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Monthly Archives: March 2018

Farming risks – for the family and farmer. Healthy Farmer, Healthy Farm!

Gavin LeSueur - March 16, 2018

Farming can be a wonderful lifestyle but carries a higher risk of experiencing a serious injury. Farmers also have a higher incidence of cardiovascular (heart) disease, some cancers, mental illness and suicide. Some of the challenges for farm men and women are that they often live and work at the same place. This means that some of the work place risks are present every day, even when not working.

In NSW from 2000 to 2005, there were 6798 people admitted to hospital as a result of an injury on a farm. These most commonly occur through slips, trips and falls, livestock handling, machinery use and farm vehicles. Older people are at increased risk of injury through falling.

Unfortunately, farms are amongst the most dangerous workplaces in Australia. However, many farm related accidents could be prevented if proper safety procedures and safety equipment are used by all workers at all times. Organisations such as WorkCover and Farmsafe can offer valuable advice on improving health and safety at your farm.

When considering the management of your farm, consider your own preventative health care. Healthy farmer, healthy farm!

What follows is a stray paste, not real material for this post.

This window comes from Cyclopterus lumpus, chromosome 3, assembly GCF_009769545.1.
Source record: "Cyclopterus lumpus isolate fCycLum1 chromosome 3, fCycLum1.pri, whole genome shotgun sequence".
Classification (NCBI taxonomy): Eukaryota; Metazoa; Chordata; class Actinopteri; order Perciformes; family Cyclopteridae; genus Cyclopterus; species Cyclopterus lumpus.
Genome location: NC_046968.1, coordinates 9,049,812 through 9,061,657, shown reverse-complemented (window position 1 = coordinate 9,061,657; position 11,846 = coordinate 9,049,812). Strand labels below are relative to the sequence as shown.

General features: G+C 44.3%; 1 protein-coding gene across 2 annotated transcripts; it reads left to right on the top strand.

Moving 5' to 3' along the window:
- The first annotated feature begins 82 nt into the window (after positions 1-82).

Children who live on farms are at greater risk of injury and death than their parents or other farm workers. In fact, the under-15 age group is one of the most vulnerable to work-related farm accidents in Victoria. They account for one in seven farm deaths.

Common hazards include drowning in dams, tanks and creeks, injury from guns or chemicals, accidents with tractors, motorbikes or other machinery, animals and falls from heights. The main risk factors are inexperience with equipment or animals, and trying to perform a task that is beyond their abilities.

Young children in particular need a safe play area of their own where there are no major hazards, so fencing part of the yard close to the house for your child’s use is important. Older children can be taught farm safety, but still need to be supervised at all times. Most importantly, children learn by imitation. If you practise and value farm safety, so will your child.

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